Govt acts to save mine sawmill

GOVERNMENT has pledged to explore ways to ensure First Quantum Minerals (FQM) continues to operate its US$1 million sawmill which was facing closure due to new legislation that clamped down on timber extraction.

The Ministry of Lands, Natural Resources and Environmental Protection deputy minister Susan Kawandami said her ministry was concerned because FQM was the first mine to set up an industrial project to harvest timber.

She was speaking during a tour of the sawmill at FQM’s Kalumbila mine where she heard how 41 jobs were at risk and distribution of 1,750 school desks had stalled due to the non-renewal of the company’s  sawmill licence.

“Trident Foundation has made quite an impact on us as far as the Ministry of Lands is concerned because it is the first of its kind in this country for a mining company to set up an industrial project like this to harvest the timber when they are coming up with new investment,” she said.

Ms Kawandami gave the go-ahead for the company to dispatch the timber slats it had made for donation to replace the rotten timber used to build the footbridge at the National Heritage site at the source of the Zambezi River.

“There is no law that stops them from providing such a service to the community. They should have delivered them immediately.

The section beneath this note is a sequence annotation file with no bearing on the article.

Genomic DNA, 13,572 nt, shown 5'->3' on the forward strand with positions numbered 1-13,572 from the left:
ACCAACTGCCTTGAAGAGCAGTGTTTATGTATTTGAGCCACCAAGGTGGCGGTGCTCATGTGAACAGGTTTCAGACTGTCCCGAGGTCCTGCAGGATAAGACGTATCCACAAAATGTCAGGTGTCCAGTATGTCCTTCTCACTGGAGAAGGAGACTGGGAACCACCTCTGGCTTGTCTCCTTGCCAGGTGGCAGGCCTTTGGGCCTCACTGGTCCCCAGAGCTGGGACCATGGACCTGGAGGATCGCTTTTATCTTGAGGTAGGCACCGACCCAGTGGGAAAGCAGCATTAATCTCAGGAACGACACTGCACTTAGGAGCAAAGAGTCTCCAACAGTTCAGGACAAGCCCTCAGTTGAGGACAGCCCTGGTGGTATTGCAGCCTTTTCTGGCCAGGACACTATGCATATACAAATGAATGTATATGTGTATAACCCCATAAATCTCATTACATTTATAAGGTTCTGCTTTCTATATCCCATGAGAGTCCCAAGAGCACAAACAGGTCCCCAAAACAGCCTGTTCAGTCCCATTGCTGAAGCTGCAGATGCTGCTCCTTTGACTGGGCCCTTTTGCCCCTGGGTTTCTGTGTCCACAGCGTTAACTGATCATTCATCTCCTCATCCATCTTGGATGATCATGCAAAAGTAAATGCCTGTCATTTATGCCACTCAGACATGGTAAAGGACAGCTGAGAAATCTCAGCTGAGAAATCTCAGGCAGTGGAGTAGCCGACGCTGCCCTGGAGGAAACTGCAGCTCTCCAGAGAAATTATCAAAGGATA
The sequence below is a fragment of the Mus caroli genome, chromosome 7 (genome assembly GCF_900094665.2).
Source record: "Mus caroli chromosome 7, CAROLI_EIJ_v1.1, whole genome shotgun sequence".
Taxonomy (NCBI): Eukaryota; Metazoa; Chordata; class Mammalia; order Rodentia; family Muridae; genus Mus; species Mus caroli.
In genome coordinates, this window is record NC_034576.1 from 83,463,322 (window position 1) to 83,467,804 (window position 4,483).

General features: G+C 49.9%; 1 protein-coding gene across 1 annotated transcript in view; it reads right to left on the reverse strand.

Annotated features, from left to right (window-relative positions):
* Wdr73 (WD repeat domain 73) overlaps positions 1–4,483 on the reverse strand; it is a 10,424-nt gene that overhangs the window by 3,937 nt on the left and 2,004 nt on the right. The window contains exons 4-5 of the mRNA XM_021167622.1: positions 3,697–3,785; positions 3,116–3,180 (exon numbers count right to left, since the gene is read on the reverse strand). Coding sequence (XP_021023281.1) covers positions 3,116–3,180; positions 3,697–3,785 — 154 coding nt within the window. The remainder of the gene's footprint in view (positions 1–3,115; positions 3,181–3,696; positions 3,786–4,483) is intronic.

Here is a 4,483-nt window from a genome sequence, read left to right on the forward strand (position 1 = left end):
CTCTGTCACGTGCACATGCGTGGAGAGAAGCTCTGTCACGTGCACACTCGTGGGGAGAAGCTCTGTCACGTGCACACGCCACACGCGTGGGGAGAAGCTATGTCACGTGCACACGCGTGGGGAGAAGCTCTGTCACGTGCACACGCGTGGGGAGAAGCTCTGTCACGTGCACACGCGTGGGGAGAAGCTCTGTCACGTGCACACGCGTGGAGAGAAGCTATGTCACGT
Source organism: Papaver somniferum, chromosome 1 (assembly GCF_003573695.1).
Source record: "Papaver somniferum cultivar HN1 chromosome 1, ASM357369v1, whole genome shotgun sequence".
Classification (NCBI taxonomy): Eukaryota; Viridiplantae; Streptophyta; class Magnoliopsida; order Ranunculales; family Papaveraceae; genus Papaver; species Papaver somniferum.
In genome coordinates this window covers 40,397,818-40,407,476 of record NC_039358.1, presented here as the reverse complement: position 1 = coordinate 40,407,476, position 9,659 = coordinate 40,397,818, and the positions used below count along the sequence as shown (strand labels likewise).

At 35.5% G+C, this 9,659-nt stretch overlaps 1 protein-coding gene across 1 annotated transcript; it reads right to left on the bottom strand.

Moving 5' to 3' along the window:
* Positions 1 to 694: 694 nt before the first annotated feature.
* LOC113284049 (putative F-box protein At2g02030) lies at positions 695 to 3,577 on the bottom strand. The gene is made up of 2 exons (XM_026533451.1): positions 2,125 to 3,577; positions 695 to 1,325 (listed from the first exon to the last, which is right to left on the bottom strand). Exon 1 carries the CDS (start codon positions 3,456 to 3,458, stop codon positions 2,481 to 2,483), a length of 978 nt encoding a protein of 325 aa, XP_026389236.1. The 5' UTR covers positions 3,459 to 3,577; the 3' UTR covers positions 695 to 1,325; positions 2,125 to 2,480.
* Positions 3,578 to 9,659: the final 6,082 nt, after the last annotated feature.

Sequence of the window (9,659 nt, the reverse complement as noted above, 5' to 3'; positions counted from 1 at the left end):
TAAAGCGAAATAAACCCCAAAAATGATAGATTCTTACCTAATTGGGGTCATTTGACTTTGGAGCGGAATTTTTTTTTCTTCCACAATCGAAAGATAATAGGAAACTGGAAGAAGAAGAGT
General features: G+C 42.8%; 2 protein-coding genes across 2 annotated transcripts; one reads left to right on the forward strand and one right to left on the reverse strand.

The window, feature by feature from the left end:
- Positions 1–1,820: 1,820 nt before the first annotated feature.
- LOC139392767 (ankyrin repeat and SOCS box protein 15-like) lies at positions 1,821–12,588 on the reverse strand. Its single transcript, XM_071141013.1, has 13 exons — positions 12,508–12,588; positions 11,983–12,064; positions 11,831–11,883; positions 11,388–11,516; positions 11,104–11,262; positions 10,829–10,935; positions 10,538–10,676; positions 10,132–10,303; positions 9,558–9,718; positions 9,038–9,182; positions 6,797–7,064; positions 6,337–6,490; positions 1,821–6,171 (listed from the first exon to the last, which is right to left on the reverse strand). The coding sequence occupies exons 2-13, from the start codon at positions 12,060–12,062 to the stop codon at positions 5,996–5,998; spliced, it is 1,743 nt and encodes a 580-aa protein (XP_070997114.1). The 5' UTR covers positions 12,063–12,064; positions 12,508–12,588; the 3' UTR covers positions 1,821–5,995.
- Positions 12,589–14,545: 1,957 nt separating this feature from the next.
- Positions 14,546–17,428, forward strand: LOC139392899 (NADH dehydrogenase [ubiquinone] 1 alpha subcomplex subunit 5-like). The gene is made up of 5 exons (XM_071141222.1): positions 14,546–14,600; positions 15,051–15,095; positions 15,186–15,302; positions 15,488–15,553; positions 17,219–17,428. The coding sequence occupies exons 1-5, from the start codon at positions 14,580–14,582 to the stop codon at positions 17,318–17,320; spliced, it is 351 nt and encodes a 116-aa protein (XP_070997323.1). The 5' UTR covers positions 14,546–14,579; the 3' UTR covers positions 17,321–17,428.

“We have seen companies moving in and burning off the timber, thereby wasting it. But they harvest it and put it to good use. We see how local people are being empowered through skills development,’’ she said.

She said such initiatives were adding value to the timber that would have otherwise gone to waste.

She urged all multi-national companies to come on board and emulate what the mine was doing.

And FQM country manager General Kingsley Chinkuli praised the Government for appreciating the company’s long-term commitment to the nation’s sustainable development.

“This is a demonstration of how multi-national companies such as First Quantum Minerals can work in partnership with the Government to address challenges and benefit local communities,” he said.

FQM emphasised that all the timber being processed through the sawmill was harvested from within the footprint of the mine pit, two dams and areas where trees were felled as a requirement for operational expansion and would otherwise have been wasted.